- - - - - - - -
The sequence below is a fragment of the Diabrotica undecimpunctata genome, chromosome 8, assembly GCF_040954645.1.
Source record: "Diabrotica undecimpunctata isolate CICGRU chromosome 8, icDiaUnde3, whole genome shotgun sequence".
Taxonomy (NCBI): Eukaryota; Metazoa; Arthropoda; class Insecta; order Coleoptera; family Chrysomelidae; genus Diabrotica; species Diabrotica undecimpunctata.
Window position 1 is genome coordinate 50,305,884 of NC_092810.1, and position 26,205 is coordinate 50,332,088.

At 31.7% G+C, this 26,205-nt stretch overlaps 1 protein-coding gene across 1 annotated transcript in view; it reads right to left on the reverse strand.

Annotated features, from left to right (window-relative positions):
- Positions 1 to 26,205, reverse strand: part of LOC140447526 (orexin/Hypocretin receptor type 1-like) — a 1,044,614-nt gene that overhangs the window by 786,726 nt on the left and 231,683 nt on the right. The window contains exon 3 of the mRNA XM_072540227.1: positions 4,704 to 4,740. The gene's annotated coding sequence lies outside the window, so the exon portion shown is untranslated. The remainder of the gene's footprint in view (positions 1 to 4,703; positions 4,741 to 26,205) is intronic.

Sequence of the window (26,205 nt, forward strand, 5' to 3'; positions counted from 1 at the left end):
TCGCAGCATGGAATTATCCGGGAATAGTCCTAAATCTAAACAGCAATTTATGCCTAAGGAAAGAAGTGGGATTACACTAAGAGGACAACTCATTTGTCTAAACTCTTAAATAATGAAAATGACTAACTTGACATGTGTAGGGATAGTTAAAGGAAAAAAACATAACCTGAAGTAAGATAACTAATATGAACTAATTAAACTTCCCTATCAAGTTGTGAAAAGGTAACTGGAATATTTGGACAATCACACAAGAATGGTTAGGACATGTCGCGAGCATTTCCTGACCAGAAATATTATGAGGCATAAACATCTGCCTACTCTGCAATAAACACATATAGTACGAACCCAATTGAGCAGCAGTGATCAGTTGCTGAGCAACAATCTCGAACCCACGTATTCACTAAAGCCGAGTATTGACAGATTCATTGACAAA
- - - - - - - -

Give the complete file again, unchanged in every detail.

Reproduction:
The sequence below is a fragment of the Diabrotica undecimpunctata genome, chromosome 8, assembly GCF_040954645.1.
Source record: "Diabrotica undecimpunctata isolate CICGRU chromosome 8, icDiaUnde3, whole genome shotgun sequence".
Taxonomy (NCBI): Eukaryota; Metazoa; Arthropoda; class Insecta; order Coleoptera; family Chrysomelidae; genus Diabrotica; species Diabrotica undecimpunctata.
Window position 1 is genome coordinate 50,305,884 of NC_092810.1, and position 26,205 is coordinate 50,332,088.

At 31.7% G+C, this 26,205-nt stretch overlaps 1 protein-coding gene across 1 annotated transcript in view; it reads right to left on the reverse strand.

Annotated features, from left to right (window-relative positions):
- Positions 1 to 26,205, reverse strand: part of LOC140447526 (orexin/Hypocretin receptor type 1-like) — a 1,044,614-nt gene that overhangs the window by 786,726 nt on the left and 231,683 nt on the right. The window contains exon 3 of the mRNA XM_072540227.1: positions 4,704 to 4,740. The gene's annotated coding sequence lies outside the window, so the exon portion shown is untranslated. The remainder of the gene's footprint in view (positions 1 to 4,703; positions 4,741 to 26,205) is intronic.

Sequence of the window (26,205 nt, forward strand, 5' to 3'; positions counted from 1 at the left end):
TCGCAGCATGGAATTATCCGGGAATAGTCCTAAATCTAAACAGCAATTTATGCCTAAGGAAAGAAGTGGGATTACACTAAGAGGACAACTCATTTGTCTAAACTCTTAAATAATGAAAATGACTAACTTGACATGTGTAGGGATAGTTAAAGGAAAAAAACATAACCTGAAGTAAGATAACTAATATGAACTAATTAAACTTCCCTATCAAGTTGTGAAAAGGTAACTGGAATATTTGGACAATCACACAAGAATGGTTAGGACATGTCGCGAGCATTTCCTGACCAGAAATATTATGAGGCATAAACATCTGCCTACTCTGCAATAAACACATATAGTACGAACCCAATTGAGCAGCAGTGATCAGTTGCTGAGCAACAATCTCGAACCCACGTATTCACTAAAGCCGAGTATTGACAGATTCATTGACAAA